Oral statement to Parliament
Statement on the phasing out of Russian oil imports
Statement by Kwasi Kwarteng, Secretary of State for Business, Energy and Industrial Strategy, on the phasing out of Russian oil imports.From:Department for Business, Energy & Industrial Strategy and The Rt Hon Kwasi Kwarteng MPPublished9 March 2022
Delivered on: 9 March 2022
Thank you very much Madam Deputy Speaker. I want to start by saying what a privilege it was for all of us to hear the historic address in the House yesterday by President Zelenskyy. I am sure all Members will join me in thanking him once again for his inspiring words, his great leadership. And it is with those words in mind, Madam Deputy Speaker, that I come here today.
With your permission, Madam Deputy Speaker, I would like to make a statement on the UK phase out of imports of Russian oil in response to Vladimir Putin’s brutal and illegal invasion of Ukraine.
The UK joins key allies, including the United States, in halting the import of Russian oil, which makes up 44% of Russian exports and 17% of the government revenue through taxation.
This action follows the most punishing set of sanctions the British state has ever imposed on a G20 nation.
Our trade, financial, and personal sanctions are having an effect on the Russian economy, the Ruble as I speak has now fallen by nearly 42% – and the Moscow Exchange’s stock trading has been shut since 25 February.
The British government has sent a clear message to Putin’s regime and those who support him in his war against Ukraine.
Russian Oil Supply
It is important to remember, Madam Deputy Speaker, Russia produces only a fraction of the fuel products currently imported to the UK. In a competitive global market for oil and petroleum products, demand can be met by alternative sources of supply.
As a result of international revulsion at Putin’s action, Russian oil is already being excluded from much of the market and currently it is trading at quite a sharp discount from other crude oil sources.
But we want to go further, Madam Deputy Speaker.
Yesterday I set out that the UK is phasing out imports of Russian oil during the course of the year.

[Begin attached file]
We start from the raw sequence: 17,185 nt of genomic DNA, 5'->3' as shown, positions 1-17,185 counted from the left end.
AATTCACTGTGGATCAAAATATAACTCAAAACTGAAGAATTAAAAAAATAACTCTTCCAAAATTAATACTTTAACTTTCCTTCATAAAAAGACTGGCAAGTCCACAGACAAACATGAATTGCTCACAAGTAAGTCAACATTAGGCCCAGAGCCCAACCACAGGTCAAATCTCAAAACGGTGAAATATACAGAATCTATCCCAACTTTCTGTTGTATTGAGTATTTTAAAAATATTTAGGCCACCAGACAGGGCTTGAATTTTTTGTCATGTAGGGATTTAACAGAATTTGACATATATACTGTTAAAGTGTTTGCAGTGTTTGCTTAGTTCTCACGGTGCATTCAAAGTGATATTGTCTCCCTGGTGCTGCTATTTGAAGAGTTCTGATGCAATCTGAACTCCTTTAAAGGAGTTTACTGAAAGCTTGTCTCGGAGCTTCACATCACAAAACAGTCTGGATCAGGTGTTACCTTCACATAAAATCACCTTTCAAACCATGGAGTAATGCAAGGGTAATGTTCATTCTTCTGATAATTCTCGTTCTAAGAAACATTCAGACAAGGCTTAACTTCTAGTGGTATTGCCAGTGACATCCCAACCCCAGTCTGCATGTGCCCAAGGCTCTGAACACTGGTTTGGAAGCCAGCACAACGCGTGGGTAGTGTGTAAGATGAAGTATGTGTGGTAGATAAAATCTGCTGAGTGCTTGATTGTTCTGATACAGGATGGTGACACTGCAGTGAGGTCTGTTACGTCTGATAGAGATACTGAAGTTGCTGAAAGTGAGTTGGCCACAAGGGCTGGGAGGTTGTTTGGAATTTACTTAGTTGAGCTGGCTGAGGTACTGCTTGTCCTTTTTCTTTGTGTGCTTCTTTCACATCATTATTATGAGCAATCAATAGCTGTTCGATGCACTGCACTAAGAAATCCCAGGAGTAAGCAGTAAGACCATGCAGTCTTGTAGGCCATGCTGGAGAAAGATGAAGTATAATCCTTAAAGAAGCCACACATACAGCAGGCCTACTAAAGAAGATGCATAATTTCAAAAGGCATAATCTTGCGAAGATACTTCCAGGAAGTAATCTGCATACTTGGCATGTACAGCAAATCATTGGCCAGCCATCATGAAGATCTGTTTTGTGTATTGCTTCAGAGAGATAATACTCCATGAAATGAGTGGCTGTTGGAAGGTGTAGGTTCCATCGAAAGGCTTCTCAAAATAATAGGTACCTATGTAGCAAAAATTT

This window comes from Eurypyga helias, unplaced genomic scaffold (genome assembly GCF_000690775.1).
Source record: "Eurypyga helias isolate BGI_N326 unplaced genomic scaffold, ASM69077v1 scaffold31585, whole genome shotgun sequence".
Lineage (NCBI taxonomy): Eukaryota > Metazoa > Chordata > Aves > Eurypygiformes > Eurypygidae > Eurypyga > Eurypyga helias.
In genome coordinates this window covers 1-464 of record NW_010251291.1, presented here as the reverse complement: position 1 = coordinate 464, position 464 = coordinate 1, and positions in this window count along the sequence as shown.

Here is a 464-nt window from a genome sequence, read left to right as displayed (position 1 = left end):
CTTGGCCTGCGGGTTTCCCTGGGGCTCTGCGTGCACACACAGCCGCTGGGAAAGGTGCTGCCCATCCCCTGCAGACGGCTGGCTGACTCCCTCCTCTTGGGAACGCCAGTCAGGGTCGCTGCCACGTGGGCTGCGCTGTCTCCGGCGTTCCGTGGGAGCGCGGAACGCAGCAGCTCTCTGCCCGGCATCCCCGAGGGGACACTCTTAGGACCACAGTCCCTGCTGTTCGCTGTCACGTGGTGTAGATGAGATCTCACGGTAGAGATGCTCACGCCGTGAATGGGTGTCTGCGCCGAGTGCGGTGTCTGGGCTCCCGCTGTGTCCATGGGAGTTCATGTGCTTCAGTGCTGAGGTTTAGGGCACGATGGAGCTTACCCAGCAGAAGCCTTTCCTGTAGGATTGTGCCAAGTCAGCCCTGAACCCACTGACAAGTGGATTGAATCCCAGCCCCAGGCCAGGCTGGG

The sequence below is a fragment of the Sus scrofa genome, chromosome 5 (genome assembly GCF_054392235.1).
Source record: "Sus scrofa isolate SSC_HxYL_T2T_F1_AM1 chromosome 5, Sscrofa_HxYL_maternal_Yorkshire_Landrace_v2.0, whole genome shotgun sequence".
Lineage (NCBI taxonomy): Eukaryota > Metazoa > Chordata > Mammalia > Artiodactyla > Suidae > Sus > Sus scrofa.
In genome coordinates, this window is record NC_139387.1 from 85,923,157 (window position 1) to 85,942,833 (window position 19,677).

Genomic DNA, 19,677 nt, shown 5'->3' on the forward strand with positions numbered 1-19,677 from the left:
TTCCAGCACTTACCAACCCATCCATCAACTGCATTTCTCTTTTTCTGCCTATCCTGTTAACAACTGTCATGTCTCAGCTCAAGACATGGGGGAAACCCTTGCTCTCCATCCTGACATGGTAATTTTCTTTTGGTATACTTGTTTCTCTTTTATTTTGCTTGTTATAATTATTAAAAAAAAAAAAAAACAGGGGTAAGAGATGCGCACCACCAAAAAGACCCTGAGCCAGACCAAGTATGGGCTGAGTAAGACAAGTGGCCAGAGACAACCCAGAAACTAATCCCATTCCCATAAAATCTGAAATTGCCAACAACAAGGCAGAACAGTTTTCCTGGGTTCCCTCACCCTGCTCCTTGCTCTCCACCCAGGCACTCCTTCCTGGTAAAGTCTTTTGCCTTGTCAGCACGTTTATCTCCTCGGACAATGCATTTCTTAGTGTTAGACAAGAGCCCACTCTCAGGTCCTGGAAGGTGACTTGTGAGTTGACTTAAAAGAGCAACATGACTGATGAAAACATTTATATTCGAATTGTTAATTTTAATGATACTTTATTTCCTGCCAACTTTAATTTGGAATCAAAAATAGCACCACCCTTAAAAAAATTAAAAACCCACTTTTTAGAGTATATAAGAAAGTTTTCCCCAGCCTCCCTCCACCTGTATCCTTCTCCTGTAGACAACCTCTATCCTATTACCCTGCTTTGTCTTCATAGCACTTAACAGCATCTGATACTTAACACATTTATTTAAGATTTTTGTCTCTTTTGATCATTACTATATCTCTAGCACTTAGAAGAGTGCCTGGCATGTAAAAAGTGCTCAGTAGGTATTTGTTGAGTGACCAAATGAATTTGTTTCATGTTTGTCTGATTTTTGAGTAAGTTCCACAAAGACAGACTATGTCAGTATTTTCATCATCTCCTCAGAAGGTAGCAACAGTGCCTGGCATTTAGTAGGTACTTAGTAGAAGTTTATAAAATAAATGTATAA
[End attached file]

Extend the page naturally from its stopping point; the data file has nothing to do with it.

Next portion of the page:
This transition will give the market, it will give businesses and supply chains more than enough time to substitute Russian imports.
Businesses should use this year to ensure as smooth a transition as possible so that consumers will not be affected.
The government will work with companies through a new Taskforce on Oil to support them to make use of this period in finding alternative supplies.
Yesterday, I spoke with businesses, unions and representatives from the sector, and of course I and officials in BEIS will continue to engage and support British business.
Whilst Russian imports account for 8% of total UK oil demand, the UK is also, one should remember, a significant producer of both crude oil and petroleum products. We participate in a global market for these products and we have resources in place in the unlikely event of supply disruption.
Over the course of the year the taskforce we set up will work closely with international partners including the USA, the Netherlands, and the Gulf to ensure alternative supplies of fuel products.
Last week I addressed the International Energy Agency and tomorrow we will have an extraordinary meeting of the G7 Energy Ministers to discuss further steps.
While businesses should do everything they can to source oil from alternative sources, they will still be able, it is important to emphasise this, to import Russian oil during the transition period.
These measures target oil related products imports only. The UK is not dependent on Russian natural gas, making up less than 4% of our supply. However, Madam Deputy Speaker, I will be exploring options to end this altogether.
I want to be clear to the House that we fully intend, and we must, end our dependency on all Russian hydrocarbons.
In the meantime, we need more investment in North Sea oil and gas production as we make the move to cheaper and cleaner power.
Turning off domestic production – as some are calling for – at this moment would be completely the wrong thing to do. We’re not going to do it.
The Prime Minister has also confirmed that the government will set out an energy strategy to explain the UK’s long-term plans for greater energy security, including both renewable and nuclear power – building on our Ten Point Plan.
This measure – and those being taken by our allies in terms of the oil phase out – will move the West away from a dependency on Russian oil.
It will take us on a road to building a stronger more resilient British energy system.
It will increase the growing pressure on Russia’s economy.
And it will ultimately hamper Russia’s ability to impose further misery on the Ukrainian people.
Published 9 March 2022